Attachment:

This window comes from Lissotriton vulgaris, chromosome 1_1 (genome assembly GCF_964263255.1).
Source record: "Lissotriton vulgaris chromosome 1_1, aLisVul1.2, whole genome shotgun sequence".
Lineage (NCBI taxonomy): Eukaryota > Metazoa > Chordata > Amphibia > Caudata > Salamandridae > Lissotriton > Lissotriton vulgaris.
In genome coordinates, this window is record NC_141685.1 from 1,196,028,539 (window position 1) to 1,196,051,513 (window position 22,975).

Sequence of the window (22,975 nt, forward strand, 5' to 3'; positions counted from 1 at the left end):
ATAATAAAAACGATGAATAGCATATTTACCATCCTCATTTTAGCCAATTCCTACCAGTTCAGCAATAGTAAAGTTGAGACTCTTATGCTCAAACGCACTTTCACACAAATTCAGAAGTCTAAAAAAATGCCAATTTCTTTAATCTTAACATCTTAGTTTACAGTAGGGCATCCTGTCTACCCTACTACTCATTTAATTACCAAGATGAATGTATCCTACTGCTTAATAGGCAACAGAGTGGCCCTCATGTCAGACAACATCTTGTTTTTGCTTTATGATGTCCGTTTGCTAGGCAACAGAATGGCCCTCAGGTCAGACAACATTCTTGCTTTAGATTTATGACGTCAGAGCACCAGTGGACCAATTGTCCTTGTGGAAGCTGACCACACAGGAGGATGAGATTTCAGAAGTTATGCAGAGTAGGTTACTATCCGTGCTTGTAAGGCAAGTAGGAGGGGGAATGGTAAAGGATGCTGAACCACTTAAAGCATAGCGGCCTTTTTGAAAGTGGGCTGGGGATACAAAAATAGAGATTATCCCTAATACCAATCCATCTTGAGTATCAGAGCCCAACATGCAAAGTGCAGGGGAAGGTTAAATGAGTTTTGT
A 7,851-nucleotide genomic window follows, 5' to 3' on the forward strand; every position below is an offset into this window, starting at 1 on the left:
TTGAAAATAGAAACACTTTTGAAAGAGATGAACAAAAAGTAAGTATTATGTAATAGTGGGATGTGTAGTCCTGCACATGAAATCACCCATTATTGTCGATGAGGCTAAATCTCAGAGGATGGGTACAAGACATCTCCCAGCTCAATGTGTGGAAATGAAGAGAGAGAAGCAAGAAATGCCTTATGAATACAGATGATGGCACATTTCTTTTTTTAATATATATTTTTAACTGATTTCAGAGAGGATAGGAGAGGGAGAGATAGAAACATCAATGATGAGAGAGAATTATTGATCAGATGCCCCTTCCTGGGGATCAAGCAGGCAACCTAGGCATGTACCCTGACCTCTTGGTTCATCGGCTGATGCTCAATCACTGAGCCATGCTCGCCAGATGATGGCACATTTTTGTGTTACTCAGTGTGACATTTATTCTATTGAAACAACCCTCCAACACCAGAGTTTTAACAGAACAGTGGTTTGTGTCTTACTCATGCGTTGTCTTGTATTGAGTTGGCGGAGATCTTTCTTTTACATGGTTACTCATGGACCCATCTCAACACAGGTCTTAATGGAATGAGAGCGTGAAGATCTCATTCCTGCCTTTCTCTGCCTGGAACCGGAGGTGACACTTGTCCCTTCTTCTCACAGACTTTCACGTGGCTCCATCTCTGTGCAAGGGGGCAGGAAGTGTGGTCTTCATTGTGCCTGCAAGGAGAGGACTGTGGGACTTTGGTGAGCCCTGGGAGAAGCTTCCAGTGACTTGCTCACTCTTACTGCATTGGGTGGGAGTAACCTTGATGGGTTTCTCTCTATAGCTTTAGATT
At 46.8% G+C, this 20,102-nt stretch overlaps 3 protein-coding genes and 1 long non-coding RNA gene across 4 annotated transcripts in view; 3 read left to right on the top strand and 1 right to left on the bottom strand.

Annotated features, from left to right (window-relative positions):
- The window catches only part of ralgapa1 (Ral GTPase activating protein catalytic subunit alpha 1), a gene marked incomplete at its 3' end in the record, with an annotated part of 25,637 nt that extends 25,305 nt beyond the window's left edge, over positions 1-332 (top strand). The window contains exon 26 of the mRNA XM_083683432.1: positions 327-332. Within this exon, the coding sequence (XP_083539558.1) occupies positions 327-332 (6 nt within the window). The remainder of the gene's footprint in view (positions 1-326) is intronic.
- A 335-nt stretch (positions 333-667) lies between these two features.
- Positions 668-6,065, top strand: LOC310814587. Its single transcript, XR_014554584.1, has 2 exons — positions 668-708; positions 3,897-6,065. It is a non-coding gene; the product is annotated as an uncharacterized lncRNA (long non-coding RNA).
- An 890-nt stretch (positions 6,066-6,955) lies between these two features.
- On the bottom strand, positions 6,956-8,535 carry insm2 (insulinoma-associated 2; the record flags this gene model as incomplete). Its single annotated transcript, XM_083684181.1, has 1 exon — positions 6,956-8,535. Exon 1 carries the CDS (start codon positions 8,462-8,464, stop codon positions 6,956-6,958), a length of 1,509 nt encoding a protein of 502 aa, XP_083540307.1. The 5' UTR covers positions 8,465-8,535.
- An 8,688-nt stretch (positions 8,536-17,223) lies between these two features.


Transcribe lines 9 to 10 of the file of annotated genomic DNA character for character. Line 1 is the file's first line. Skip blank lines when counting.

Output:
At 46.8% G+C, this 20,102-nt stretch overlaps 3 protein-coding genes and 1 long non-coding RNA gene across 4 annotated transcripts in view; 3 read left to right on the top strand and 1 right to left on the bottom strand.

Annotated features, from left to right (window-relative positions):